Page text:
Google didn’t remark or share extra particulars about Casap’s departure.

Casap’s Next Problem

“Don’t ask kids what they want to be when they grow up. Ask them what problem they want to solve.”

This is a typical and standard chorus in Casap’s keynotes, one which challenges educators to organize college students for a future the place conventional job capabilities could now not exist.

So what does he need to sort out subsequent?

“The next problem I want to solve is around equity and inclusion,” says Casap. He contemplated, for instance, methods to revamp curriculum to higher mirror the range of scholars’ cultural backgrounds. “Students should have more of a voice in what they read and learn.”

Casap says he has no particular subsequent steps in thoughts. “Hopefully I’ll pick projects that will have a great impact on students like me,” he says.

In his talks, Casap typically weaves in his private story. Raised by a single mom within the early 1980’s in Hell’s Kitchen—then a harmful neighborhood in Manhattan—he doesn’t maintain again when describing the tough, drug-ridden atmosphere he grew up in. Casap embraces that upbringing—and even among the stereotyped labels related to low-income minority communities—as a part of his identification, going as far as naming his home made manufacturing studio “Ghetto People Productions.”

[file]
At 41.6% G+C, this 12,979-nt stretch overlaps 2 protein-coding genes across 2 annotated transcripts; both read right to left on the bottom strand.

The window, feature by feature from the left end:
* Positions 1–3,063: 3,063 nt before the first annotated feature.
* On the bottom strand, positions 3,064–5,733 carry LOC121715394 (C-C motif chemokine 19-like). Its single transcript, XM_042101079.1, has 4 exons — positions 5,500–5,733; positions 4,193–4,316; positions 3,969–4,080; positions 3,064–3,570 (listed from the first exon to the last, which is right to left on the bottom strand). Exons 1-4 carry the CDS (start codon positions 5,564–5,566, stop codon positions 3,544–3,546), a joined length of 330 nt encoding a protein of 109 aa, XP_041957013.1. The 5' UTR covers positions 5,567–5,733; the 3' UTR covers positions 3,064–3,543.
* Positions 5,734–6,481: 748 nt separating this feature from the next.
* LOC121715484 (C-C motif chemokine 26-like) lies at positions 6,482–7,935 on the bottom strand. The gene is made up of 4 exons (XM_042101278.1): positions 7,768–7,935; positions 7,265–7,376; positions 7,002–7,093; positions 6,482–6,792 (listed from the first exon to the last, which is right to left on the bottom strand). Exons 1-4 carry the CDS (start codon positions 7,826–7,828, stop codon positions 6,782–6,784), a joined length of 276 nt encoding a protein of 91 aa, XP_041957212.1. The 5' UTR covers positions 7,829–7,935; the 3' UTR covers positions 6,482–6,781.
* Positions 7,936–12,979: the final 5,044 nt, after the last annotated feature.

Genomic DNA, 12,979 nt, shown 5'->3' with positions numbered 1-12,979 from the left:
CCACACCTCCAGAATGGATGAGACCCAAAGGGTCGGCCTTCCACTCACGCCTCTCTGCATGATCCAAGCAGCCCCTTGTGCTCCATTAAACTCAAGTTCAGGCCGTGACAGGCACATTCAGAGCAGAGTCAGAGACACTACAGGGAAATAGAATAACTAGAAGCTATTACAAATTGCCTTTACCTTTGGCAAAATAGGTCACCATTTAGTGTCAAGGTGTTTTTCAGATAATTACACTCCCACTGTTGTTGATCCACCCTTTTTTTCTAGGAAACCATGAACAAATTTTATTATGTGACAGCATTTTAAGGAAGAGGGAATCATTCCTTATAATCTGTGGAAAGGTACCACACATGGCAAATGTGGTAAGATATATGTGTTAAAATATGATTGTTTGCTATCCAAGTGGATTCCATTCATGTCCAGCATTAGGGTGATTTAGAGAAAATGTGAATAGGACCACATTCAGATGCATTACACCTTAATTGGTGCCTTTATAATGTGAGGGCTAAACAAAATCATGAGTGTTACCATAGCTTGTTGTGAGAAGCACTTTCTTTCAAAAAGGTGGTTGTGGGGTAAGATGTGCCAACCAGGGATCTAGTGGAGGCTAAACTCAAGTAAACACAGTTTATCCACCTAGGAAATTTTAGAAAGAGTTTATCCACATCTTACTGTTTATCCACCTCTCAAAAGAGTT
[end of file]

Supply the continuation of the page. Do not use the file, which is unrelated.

Casap credit training with being his lifesaver. But he doesn’t need to be the exception on the subject of beating the chances. “There are millions of students who are just like me, who have just as much talent, who have just as much to contribute,” says Casap.

“In my 14 years at Google, I almost never met anyone with my background reach a position of influence, at a level to be able to impact people,” Casap provides. “One of the biggest problems with minority students and students in poverty is that they have no idea how to build social capital” within the type of significant human relationships that result in alternatives.

Even earlier than his departure, Casap already started sharing private life experiences and classes realized on his personal YouTube channel, which he launched in 2018. And he says he’s solidified concepts for a ebook he needs to write down.

Casap says the working title thus far is “From the Ghetto to Google: The Hoodlum’s Guide to Thriving in America.” Those phrases might be jarring to some. For him, it’s constant along with his model of irreverent, unvarnished candor each time he tells his story of overcoming the chances.